A quick note here – Business School is a time of transformation and change. Transformative experiences alter your trajectory, so there is an element of this that is guesswork. When you apply to business school, Admissions Committees understand that not everyone will do what they said they wanted to do in their applications, and they are mostly fine with that. What they want to see is that you’ve taken the time for self-reflection to identify a reasonable and sensible path for how you want to use an MBA to take you to the next phase in your career.
Finally, for some who are struggling with deciding on industries, functions, and roles, instead of focusing on titles (ex: Marketing or Finance, Healthcare or Retail) start drilling down as much as you can into the types of things you want to be doing in a particular job (ex: do you want to do cold calling or work with spreadsheets?) and try to see if there are specific jobs, industries or functions that align best.
Key Questions to Answer
- What industry, function, or discipline appeals to you, and why?
- What skills do you want to use in your next career?
- What strengths do you want to use in your next career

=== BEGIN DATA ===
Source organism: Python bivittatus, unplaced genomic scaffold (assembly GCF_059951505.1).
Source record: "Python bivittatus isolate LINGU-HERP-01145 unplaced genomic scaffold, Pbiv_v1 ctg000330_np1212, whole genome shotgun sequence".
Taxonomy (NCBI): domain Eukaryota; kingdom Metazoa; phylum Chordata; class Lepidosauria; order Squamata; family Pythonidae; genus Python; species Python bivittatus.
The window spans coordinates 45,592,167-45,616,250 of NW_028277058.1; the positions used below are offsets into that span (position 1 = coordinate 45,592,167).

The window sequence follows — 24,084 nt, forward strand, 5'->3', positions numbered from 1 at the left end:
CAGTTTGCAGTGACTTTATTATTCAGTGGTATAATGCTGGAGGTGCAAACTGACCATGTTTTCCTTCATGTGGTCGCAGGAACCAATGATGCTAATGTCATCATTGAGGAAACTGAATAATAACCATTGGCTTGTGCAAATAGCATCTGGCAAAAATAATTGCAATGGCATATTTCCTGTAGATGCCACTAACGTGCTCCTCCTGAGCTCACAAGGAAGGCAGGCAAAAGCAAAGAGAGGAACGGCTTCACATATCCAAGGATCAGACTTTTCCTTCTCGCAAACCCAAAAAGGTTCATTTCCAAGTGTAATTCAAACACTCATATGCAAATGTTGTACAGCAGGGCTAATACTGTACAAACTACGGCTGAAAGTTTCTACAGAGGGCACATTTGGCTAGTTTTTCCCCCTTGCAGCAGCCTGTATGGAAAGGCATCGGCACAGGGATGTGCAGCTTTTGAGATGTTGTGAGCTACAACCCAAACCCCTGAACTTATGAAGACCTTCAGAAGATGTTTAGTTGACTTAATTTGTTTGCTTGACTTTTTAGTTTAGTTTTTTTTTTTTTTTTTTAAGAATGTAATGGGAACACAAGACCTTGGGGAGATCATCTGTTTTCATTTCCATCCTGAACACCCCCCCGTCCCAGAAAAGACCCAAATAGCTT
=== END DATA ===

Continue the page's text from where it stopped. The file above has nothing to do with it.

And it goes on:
- From your previous job, what do you want to keep doing?
- Based on your past experiences, what else
- What don’t you want to do?
Part III: What will you do when you’re here?
Just as much as Admissions Committees want to know that you’re career goals are feasible and reachable, they’ll also want to know that whatever you do while at their school will enable you to achieve those goals when you graduate. They want to know that you’ve done research about how you are going to use the MBA experience at their school to achieve your career goals. They want to see the research you’ve done about their school, and to point to specific classes, experiences, and opportunities that you hope to use as a way to prepare you for a future career.
Lastly, one of the best aspects of business school is the students and the individual skills, experiences and talents that people bring to school. Make sure to think about what skills or talents you have that you will bring to the school that will enrich the lives of your classmates and the community. Being able to articulate how you can help your classmates learn and grow is a fantastic thing to add to your application.
Key Questions to Answer
- What skills do you want to build?
- Given what you know of School X, which opportunities will help you get these skills?
- What experiences or opportunities do you want to have while in school?
- What people do you want to meet and build relationships with?
- What do you want to do that you couldn’t do anywhere else?
This is a very basic guide to get started, but it should help you get clarity on some answers to important questions. While it’s not necessary to answer all of these questions, it’s also true that there are plenty of other important ones that are not listed, as such, I recommend you go with this until you get to a point where you think you have confidence in what you’ve discovered.